When philosophers speak of direct perceptual knowledge, they obviously mean to suggest that such knowledge is unmediated ? but unmediated by what? This is where we find evidence of violent disagreement. To clarify matters, I want to identify and briefly describe several important senses of "direct" that have helped shape our understanding of perceptual knowledge. They are (1) "Direct" as Non-Inferential Perception; (2) "Direct" as Unmediating by Objects of Perception; (3) "Direct" as Conceptually Unmediated Perception; (4) "Direct" as Independent Verification (...) of Perceptual Beliefs; and (5) "Direct" as Perception of What is Epistemically Prior. (shrink)
Once a name to conjure with, Scottish idealist James Frederick Ferrier (1808–1864) is now a largely forgotten figure, notwithstanding the fact that he penned a work of remarkable power and originality: the Institutes of Metaphysic (1854). In ‘Reid and the Philosophy and Common Sense,’ an essay of 1847 which anticipates some of the central themes of the Institutes of Metaphysic, Ferrier presents an excoriating critique of Thomas Reid's brand of common sense realism. Understanding Ferrier's critique of Reid – its content, (...) motivations, and significance – is the task of the present essay. (shrink)
If truth were a matter of correspondence with the facts, then S could justify her empirical beliefs only by directly comparing them with a denuded and unconceptualized reality and confirming that the relation of correspondence obtains.
In this essay, I focus exclusively on an ill-understood Schopenhauerian objection to realism, which I call the Inconceivability Argument. The received scholarly view of Schopenhauer’s supposedly conclusive disproof of realism is that it is nothing but a simple and familiar fallacy. I disagree; and in this paper I develop three ways of understanding the Inconceivability Argument, according to which Schopenhauer’s reductio is not an insubstantial and worthless sophism but a solid construction in which some valuable philosophical insights are embedded.
Consider the following proposition: It is possible that all of our perceptual experiences are ‘delusive.’ According to Gilbert Ryle, is demonstrably absurd. In this paper I address four questions: What is Ryle’s argument against?; How persuasive is it?; What positions are ruled out if is absurd?; and How does Ryle’s position compare with contemporary work on skepticism?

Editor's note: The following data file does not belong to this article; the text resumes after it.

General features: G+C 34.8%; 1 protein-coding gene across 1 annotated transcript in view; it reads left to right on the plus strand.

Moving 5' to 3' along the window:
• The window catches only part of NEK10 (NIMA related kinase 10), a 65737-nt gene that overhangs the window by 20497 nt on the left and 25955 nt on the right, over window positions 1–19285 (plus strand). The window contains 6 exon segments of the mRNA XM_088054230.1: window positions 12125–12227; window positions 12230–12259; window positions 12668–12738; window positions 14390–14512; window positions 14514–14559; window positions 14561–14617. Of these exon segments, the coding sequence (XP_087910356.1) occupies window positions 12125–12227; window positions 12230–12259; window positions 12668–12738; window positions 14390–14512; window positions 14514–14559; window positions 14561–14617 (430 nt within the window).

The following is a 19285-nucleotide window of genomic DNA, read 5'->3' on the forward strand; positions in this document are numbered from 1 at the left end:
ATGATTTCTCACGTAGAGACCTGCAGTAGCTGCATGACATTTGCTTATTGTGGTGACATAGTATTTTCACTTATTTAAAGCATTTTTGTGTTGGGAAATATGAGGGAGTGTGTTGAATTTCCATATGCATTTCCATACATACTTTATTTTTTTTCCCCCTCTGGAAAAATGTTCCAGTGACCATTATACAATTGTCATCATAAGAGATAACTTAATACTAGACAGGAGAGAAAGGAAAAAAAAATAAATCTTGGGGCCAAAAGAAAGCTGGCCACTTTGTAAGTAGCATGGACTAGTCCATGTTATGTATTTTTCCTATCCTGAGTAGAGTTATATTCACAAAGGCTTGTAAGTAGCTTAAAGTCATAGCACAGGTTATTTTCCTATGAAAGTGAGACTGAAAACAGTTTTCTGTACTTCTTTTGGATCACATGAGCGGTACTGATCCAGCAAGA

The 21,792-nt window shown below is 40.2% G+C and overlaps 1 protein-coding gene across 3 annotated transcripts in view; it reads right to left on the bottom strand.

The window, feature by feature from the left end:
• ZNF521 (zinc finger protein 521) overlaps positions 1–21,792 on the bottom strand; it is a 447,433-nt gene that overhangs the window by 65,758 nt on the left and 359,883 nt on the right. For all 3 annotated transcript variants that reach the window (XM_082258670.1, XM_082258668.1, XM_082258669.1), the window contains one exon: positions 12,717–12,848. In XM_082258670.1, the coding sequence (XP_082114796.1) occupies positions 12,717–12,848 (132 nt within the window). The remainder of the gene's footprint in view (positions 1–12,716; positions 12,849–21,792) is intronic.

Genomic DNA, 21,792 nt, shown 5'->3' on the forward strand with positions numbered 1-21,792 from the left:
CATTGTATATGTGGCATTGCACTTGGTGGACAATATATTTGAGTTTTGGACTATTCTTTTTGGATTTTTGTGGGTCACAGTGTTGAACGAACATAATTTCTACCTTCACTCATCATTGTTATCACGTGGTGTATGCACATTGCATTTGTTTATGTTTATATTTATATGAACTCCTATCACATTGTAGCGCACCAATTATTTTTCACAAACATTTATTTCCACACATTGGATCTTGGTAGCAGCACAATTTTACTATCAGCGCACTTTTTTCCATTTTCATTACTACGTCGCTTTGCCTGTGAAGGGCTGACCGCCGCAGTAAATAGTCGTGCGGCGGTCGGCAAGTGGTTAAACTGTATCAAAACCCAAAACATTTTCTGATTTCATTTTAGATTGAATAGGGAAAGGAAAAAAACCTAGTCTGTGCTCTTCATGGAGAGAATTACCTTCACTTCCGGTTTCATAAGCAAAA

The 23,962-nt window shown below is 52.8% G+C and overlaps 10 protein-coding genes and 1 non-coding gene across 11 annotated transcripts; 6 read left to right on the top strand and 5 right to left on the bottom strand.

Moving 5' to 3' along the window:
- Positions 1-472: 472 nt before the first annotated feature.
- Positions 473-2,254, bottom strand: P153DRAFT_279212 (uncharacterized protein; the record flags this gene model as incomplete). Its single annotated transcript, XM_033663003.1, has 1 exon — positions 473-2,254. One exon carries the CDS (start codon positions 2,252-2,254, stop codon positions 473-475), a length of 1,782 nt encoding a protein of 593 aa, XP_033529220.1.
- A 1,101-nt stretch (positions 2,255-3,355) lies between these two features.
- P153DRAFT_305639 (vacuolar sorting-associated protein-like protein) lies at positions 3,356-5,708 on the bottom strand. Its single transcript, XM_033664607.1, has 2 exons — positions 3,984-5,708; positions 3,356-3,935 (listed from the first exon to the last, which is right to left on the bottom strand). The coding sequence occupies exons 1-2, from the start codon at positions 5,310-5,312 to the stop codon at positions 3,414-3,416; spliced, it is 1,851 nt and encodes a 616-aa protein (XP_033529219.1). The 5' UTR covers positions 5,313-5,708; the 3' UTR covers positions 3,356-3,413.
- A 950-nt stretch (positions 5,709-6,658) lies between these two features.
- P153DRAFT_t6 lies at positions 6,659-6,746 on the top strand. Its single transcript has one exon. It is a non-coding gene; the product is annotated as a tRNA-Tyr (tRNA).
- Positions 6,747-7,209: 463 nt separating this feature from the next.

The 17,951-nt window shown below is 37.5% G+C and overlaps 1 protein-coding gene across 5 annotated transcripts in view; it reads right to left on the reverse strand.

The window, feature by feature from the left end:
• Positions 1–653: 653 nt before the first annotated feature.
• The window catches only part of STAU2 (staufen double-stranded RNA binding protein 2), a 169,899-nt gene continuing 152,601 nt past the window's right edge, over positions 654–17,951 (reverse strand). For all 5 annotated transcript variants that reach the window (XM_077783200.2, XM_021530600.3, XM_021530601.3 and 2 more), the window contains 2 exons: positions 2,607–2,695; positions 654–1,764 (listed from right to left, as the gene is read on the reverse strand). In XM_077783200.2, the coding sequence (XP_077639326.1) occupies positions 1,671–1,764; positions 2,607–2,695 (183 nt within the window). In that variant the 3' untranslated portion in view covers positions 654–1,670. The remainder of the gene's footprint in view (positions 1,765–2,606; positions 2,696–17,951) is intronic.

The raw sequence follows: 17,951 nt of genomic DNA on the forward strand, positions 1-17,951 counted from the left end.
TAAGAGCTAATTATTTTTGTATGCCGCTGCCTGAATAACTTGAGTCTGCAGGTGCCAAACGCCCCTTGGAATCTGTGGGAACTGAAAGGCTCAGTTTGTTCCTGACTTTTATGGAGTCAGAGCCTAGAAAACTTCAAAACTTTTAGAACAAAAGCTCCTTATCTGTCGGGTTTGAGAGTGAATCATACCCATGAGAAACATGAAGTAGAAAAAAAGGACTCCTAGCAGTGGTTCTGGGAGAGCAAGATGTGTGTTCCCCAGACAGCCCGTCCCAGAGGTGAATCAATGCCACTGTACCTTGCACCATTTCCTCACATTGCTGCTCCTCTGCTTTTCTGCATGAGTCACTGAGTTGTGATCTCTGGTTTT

Drawing inspiration from Wittgenstein’s dictum that “[t]he philosopher’s treatment of a question is like the treatment of an illness”, a number of prominent contemporary philosophers have stopped trying to refute skepticism and have instead sought to cure us of it. A similar passion for Wittgensteinian therapy animates Michael Hymers’ ambitious Philosophy and its Epistemic Neuroses. The book falls into three parts: the first aspires to debunk skepticism; the second dissects relativism; and the third is devoted to the topic of self-knowledge.
Douglas McDermid presents a study of the remarkable flourishing of Scottish philosophy from the 18th to the mid-19th century. He examines how Kames, Reid, Stewart, Hamilton, and Ferrier gave illuminating treatments of the central philosophical problem of the existence of a material world independently of perception and thought.
In Mind, Language, and Society: Philosophy in the Real World, John Searle presents an uncompromising apologia for realism which is distinguished both by its lucidity and by its vigour. His basic strategy is to show that realists have at their disposal the resources needed to refute skeptics who allege that a mind-independent world is unknowable. In this paper, I reconstruct Searle´s principal pro-realist argument , then argue that it is vitiated by its reliance on two unwarranted assumptions . First, however, (...) I summarize the position— “external realism”—Searle defends. (shrink)
What could Arthur Schopenhauer, the German pessimist and speculative metaphysician of the irrational will, possibly have in common with Thomas Reid, the staid and pious apostle of common sense? Unlike their contemporaries, both philosophers distinguished carefully between sensation and perception. In this essay I examine their respective formulations of the sensation / perception distinction, and I attempt to explain where they agree and where they diverge. Such an examination seems long overdue, for no-one – to the best of my knowledge (...) – has bothered to compare their views on this subject. (shrink)
In this important new book, Douglas McDermid argues persuasively for two key claims: first, that the so-called "Neo-Pragmatist" critique of traditional epistemology is thoroughly unconvincing; second, that Rorty is guilty of taking the name of Pragmatism in vain, since there are crucial and far-reaching differences between Neo-Pragmatism and the Classical Pragmatism of James and Dewey. The Varieties of Pragmatism will take its place in the forefront of the literature on this most vital part of the American philosophical legacy.
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